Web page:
Interest income stands for interest received on investments in bank accounts, term deposits, GICs (guaranteed investment certificates), Canada savings bonds, T-bills (Treasury bills), and other such investments.
Interest is treated as regular income when it comes to taxation, and it is not eligible for any special treatment or credits. Income received is added to your taxable income, and it is taxed at the marginal tax rate. For example, your income is $40,000, and you received $5,000 as interest. If you fall under the marginal tax rate of 21%, the entire income of $45,000 will be taxed at the rate of 21%.
Interest income should be reported on an annual basis even if you have not received the amount. For instance, for some investments like term deposits, GICs (guaranteed investment certificates), Canadian Saving Bonds with compound interest, etc., typically you do not receive any interest until surrender or maturity. Let's say you've purchased a "C" bond with a face value of $2000 at an annual rate of 1%. This interest of 1% will get added to your bond value every year, but you won't receive any actual money until expiry of the 10-year period or until you surrender the bond. However, you'll have to include the interest of $20 ($2000x1%) every year in your income for calculation of tax.
In the case of interest received from banks, this income should be reported even if you are yet to receive an information slip. In the case of a joint bank account, you should calculate the interest component on the basis of your contribution to the account. For example, you have a joint account, and both you and your partner have earned interest of $600 at the rate of 3%. If you contributed $10,000 to this account during the financial year, you would need to include $300 as your interest income.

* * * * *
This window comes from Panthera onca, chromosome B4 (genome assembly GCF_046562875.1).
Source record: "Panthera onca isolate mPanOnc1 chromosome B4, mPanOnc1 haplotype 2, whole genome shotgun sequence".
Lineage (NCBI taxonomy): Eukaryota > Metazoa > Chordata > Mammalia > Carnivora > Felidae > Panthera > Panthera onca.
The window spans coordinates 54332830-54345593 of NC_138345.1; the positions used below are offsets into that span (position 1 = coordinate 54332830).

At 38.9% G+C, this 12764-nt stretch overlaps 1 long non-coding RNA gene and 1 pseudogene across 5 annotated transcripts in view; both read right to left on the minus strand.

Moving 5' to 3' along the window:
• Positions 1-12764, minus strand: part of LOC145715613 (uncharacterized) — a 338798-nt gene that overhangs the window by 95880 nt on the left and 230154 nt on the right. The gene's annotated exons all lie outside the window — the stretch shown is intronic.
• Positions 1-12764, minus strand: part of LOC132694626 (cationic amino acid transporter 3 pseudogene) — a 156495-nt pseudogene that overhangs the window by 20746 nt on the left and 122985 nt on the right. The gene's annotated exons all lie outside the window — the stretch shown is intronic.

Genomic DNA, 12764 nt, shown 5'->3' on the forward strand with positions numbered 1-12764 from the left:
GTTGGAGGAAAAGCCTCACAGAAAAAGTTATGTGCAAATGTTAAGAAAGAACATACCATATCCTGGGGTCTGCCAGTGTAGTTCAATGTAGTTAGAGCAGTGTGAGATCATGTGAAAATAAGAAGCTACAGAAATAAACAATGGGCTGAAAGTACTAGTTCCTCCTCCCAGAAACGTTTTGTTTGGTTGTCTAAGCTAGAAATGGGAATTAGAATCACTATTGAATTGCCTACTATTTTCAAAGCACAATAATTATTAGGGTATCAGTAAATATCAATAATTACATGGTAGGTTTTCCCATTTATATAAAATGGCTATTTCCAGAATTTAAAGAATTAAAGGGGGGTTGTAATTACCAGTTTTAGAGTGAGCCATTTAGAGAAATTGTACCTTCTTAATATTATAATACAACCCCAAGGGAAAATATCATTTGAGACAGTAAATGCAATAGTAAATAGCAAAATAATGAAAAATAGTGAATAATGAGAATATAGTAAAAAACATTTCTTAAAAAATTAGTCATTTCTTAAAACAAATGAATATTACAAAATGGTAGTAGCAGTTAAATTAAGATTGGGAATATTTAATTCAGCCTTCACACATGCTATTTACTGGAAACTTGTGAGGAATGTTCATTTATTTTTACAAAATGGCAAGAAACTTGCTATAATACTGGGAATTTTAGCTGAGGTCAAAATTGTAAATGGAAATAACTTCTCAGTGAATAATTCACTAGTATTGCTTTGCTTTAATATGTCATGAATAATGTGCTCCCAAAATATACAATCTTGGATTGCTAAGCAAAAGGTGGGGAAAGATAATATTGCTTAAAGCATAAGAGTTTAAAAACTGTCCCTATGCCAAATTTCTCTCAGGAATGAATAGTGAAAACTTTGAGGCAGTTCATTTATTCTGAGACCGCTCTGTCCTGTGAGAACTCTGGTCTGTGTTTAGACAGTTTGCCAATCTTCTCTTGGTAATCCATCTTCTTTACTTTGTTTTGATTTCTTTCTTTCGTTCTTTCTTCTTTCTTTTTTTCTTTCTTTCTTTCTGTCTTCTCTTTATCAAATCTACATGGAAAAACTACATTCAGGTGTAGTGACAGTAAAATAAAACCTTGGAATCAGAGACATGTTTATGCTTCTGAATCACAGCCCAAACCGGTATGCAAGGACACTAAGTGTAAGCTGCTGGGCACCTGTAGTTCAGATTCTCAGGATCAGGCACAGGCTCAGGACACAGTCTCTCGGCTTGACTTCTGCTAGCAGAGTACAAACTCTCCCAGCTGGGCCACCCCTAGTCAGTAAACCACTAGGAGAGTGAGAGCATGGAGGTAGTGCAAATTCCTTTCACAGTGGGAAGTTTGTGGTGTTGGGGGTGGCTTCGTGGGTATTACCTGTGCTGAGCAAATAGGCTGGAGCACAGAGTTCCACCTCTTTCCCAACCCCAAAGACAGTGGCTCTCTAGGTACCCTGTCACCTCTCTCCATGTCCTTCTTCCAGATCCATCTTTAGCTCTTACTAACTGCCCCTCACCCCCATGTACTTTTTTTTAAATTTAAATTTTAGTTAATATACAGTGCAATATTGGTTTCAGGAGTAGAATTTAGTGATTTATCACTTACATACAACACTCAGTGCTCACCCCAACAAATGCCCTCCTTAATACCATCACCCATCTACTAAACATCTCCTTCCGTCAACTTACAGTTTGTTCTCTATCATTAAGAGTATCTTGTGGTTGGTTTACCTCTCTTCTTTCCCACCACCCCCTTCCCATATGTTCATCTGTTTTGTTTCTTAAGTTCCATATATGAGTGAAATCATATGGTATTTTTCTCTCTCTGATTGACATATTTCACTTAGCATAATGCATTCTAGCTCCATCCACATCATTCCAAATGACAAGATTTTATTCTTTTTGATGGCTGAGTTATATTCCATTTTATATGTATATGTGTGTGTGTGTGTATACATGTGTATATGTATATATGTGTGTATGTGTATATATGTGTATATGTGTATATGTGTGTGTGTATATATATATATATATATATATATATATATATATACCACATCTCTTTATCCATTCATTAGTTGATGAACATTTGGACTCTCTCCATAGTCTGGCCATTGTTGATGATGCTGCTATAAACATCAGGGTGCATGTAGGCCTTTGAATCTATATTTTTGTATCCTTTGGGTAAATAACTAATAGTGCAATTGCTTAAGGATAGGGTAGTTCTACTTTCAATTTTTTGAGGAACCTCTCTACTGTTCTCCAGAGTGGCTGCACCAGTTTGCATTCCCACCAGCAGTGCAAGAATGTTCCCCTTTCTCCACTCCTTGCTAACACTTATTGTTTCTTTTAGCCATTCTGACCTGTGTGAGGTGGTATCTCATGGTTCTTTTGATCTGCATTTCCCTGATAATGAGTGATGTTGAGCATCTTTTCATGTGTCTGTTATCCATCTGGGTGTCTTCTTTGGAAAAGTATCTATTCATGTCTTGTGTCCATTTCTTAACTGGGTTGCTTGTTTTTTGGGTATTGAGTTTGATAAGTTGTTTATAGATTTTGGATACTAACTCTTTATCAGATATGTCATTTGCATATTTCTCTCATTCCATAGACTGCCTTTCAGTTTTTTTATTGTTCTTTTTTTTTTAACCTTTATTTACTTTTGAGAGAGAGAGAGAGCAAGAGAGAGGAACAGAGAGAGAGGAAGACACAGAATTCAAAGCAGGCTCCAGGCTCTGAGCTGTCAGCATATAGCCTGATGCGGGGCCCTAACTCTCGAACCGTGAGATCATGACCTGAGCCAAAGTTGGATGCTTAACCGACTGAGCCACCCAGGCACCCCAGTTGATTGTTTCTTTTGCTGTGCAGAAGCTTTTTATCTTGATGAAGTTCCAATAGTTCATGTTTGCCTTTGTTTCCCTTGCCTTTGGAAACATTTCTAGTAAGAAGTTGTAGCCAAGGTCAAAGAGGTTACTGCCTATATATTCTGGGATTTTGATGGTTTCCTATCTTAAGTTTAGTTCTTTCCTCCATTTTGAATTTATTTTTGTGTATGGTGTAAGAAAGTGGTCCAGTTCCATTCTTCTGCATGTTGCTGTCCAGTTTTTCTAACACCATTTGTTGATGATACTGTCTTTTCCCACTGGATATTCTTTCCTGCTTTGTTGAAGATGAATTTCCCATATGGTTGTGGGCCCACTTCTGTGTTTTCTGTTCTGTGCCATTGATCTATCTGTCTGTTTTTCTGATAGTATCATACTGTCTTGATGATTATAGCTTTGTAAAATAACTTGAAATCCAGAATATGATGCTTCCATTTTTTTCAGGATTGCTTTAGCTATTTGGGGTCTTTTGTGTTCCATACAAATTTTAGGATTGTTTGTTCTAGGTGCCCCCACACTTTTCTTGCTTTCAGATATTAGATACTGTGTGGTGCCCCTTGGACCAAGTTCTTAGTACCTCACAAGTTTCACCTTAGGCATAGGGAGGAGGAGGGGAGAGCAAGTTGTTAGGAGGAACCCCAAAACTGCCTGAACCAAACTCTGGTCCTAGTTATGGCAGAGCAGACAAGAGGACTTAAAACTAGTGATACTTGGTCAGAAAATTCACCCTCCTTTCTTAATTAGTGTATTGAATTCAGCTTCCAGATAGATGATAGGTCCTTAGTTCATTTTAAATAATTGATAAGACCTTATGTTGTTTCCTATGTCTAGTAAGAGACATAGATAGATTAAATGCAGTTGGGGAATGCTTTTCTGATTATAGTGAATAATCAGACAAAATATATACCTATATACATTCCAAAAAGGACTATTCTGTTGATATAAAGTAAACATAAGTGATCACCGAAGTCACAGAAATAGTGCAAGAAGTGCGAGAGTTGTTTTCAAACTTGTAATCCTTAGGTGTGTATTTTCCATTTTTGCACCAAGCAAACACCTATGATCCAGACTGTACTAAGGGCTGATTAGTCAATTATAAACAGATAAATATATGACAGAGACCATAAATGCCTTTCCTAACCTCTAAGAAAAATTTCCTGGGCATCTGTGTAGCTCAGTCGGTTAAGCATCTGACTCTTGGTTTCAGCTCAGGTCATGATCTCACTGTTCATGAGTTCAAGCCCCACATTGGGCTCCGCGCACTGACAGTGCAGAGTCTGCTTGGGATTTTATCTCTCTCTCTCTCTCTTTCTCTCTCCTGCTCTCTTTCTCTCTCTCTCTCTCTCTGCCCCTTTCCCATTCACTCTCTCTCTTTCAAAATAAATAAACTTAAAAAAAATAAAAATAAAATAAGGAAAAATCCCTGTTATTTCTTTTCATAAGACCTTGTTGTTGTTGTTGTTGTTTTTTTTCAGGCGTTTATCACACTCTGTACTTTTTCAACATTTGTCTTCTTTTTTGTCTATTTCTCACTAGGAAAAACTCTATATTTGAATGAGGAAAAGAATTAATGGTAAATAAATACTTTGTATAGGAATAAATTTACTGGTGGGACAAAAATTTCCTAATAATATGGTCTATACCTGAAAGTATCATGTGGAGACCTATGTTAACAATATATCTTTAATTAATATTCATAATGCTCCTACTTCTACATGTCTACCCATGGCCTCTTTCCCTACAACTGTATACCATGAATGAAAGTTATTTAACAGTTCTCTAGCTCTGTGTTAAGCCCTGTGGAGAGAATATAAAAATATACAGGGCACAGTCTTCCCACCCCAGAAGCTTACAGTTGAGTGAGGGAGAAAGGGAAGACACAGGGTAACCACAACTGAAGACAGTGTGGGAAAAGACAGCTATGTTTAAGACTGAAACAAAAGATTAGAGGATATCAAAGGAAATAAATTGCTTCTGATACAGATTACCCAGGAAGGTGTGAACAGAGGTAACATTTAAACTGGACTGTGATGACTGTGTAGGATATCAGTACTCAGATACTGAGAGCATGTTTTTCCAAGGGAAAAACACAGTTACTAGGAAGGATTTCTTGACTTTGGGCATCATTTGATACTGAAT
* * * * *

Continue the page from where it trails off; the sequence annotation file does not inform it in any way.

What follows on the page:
In the case of T-bills, the amount gained upon maturity, i.e. the difference between the purchase price and the disposition price, should be reported as interest income. However, in case T-bills are surrendered prior to maturity, and there is an increase over the original purchase price, you need to report this profit as capital gain.
In case you receive foreign interest, this also should be reported as regular income. This amount in foreign currency should be converted to Canadian dollars. This conversion is done at the Bank of Canada exchange rate for the day on which you received the interest. If you have received this interest at different times of the year, you should convert this income to Canadian dollars using the average annual exchange rate. And If you have done any foreign tax payments on this interest, you may be eligible for some foreign tax credit while calculating federal and provincial tax. However, you need to report the actual interest income and not the amount after deducting foreign taxes.
Interest is taken as part of your total income. You can calculate the tax implications of interest income on the tax calculator (select advanced tax calculator options for Interest).
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